Thanks to everyone for their advice and encouragement! In particular thanks to Jazzbo, for the exercises. I'm even more excited than before about getting this bass (I'm picking it up next Saturday)!
  12. Murf


    Mar 28, 2001
    Best of luck with the fretless,
    I must admit I started on an unlined fretless and its a different beast all together, I found the best way to play it was to LISTEN, you seriously need to get those ears working.

    Another thing is (and this will save you serious heartache in the long run...trust me) make sure the bass is set-up and intonated properly, Gary Willis has a wonderful on-line fretless set-up tutorial right here:


    (The intonation section is VITAL)

    After years on my unlined I went a bought a lined fretless and I gotta admit its a hell of a lot easier to get to grips with..you still have to pitch notes but the lines are a good guide. Now I admit I love my lined fretless but I'd rather an unlined neck any day it just looks so much COOLER.
  13. jazzbo


    Aug 25, 2000
    San Francisco, CA
    Honestly, I think the reason is because I've been taking regular lessons for the last two years. There's a wealth of material there.
  14. LiquidMidnight


    Dec 25, 2000
    Lots of great info. Don't sweat it bro. My first pro level bass was an unlined fretless and I really never messed with one until I bought it. I think playing a fretless will really helps to develope your ears. The only other bit of info I'm going to say is make sure your fretless is properly intonated. If you are getting the bass used, you might want to take it to a shop and make sure the actions and intonation are set to your liking. Right now, I haven't been playing my fretless cause the intonation is to many cents off.
  15. Bryan R. Tyler

    Bryan R. Tyler TalkBass: Usurping My Practice Time Since 2002 Staff Member Administrator Supporting Member

    May 3, 2002
    I was actually going to make a similar post to this one a while back, so thank you guys for all your tips; they help out a lot of us. I purchased a used Warwick Corvette fretless about a month ago (my first fretless) and the no-lines thing is a bit of a hassle, particularly in the upper register. My main problem seems to be that when I look away from the fretboard, my fretting hand tends to slide up the neck without me noticing until it gets towards the halfway point between notes. I think it's the lack of lines that does it, because it's a bit tough for me to see the side dot inlays. But as most everyone agrees, those unlined boards are just sooo beautiful.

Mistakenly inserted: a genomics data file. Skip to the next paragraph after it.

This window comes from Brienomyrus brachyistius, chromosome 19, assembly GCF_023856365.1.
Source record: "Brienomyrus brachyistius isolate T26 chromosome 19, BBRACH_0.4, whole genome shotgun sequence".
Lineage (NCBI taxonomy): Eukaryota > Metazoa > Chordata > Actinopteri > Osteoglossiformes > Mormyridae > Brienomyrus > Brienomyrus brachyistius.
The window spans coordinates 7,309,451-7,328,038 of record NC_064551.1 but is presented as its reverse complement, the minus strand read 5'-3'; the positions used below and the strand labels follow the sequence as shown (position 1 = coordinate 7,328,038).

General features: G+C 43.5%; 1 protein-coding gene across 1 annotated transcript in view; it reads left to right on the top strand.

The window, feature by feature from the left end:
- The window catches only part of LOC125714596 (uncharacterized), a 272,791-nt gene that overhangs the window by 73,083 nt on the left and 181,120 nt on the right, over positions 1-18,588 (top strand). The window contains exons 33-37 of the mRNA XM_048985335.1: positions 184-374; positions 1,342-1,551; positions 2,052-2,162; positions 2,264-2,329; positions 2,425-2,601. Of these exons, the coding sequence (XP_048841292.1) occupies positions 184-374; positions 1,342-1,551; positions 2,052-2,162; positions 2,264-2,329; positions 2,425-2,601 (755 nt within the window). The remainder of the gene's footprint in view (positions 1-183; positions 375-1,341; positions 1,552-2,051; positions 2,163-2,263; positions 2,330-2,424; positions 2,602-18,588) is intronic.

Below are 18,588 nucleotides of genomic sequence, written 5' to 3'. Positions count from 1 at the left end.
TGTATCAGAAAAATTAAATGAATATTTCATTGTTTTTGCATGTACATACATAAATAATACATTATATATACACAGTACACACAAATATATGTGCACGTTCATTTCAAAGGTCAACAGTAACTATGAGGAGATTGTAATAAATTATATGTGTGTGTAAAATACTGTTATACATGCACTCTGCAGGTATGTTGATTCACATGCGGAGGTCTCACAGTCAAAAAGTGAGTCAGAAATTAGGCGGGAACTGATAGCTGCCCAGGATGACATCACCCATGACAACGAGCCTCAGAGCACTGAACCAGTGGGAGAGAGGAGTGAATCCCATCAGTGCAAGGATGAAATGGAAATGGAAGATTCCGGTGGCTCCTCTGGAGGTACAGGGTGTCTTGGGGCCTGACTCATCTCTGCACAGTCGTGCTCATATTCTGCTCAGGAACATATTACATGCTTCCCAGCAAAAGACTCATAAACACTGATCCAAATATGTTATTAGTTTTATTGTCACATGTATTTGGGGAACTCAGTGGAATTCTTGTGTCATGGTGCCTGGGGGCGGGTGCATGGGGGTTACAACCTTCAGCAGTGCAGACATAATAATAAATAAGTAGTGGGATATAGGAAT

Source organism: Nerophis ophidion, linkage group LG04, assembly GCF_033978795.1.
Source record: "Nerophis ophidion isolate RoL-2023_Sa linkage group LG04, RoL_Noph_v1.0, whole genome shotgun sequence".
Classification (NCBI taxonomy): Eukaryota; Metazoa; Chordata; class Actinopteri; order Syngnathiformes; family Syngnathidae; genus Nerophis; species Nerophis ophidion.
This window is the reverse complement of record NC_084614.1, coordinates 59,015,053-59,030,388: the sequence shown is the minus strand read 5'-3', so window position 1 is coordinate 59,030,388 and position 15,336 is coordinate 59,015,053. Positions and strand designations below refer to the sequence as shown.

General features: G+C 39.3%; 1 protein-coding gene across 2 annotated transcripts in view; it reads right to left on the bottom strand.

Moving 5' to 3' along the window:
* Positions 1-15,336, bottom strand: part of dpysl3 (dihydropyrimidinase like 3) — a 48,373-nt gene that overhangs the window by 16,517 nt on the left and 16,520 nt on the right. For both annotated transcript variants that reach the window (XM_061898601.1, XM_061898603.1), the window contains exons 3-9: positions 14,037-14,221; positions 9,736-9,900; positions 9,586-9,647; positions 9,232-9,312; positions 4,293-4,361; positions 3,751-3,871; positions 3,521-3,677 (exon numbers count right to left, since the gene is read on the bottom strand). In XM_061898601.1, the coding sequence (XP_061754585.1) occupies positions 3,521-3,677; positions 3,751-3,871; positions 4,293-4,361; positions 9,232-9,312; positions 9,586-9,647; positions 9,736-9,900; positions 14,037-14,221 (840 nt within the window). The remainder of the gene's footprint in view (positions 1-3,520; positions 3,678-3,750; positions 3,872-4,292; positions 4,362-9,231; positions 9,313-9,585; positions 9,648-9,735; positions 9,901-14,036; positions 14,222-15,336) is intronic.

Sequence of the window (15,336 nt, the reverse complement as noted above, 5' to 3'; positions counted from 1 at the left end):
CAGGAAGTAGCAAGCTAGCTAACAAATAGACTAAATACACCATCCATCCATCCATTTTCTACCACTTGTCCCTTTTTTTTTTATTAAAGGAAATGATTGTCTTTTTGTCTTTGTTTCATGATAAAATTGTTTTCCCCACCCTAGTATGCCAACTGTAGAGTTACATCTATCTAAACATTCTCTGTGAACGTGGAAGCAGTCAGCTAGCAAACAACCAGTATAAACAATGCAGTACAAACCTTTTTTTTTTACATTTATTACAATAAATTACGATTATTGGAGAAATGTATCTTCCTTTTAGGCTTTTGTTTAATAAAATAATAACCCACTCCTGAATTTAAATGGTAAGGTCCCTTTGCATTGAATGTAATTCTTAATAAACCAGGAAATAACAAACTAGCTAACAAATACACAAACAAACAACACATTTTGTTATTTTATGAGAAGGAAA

16. Pacman

    Pacman Layin' Down Time Staff Member Gold Supporting Member

    Apr 1, 2000
    Omaha, Nebraska
    Endorsing Artist: Roscoe Guitars, DR Strings, Aguilar Amplification
    Well, Diff, I'd disagree that it's the lack of lines that's doing it, since you say it happens when you look away from the fingerboard. :) Must b something else....
  17. Bryan R. Tyler

    Bryan R. Tyler TalkBass: Usurping My Practice Time Since 2002 Staff Member Administrator Supporting Member

    May 3, 2002
    Hmmm...good point. It's, um, gravitational pull! That's it! I'm single-handedly fighting the most powerful magnetic force in the universe!

    Actually, what I so ineptly tried to say was that I look away from the fretboard, as in I am not hunched over it studying the side inlays. I still will be looking down the neck, but my ear won't catch whats going on until I'm about a half-tone off in either direction. I guess it doesn't matter though; either way, I'm screwing up :D
  18. craigers2


    Sep 26, 2001
    when i first started playing a lot on my fretless - i would just play scales up and down the neck. i'd start out really slow and gradually speed up.

    once i got pretty comfortable - i'd record myself playing just on tape recorder. i'd then listen to the tapes to see if it really sounded ok and in tune.
  19. Philbiker

    Philbiker Pat's the best!

    Dec 28, 2000
    Northern Virginia, USA
    Bigtime. When I was first starting bass I took lessons for about 3 months, just learning technique basics. One thing I learned was to put my finger right behind the fret when playing. This helped a great deal when I got my first fretless (unlined 5 string) a couple years ago.

    I'm just a hack hobbyist who doesn't know music (well, I do know some music that's for sure. ;) - I never learned tablature!) and has no pretentions to "greatness", I just play by ear. While this is ususually a big disadvantage for me, with the fretless it was actually an advantage. My ear is so well tranined after all these years that I can play in relatively good tune after only two and a half years casual use.
  20. Bryan R. Tyler

    Bryan R. Tyler TalkBass: Usurping My Practice Time Since 2002 Staff Member Administrator Supporting Member

    May 3, 2002
    I'm curious as to the practicing of scales to learn better intonation on fretless. Is main point of it tto learn and remember the visual location of the note on the fretboard, or is it to activate your muscle memory, so that after a while you just stop where your muscles seem to take you?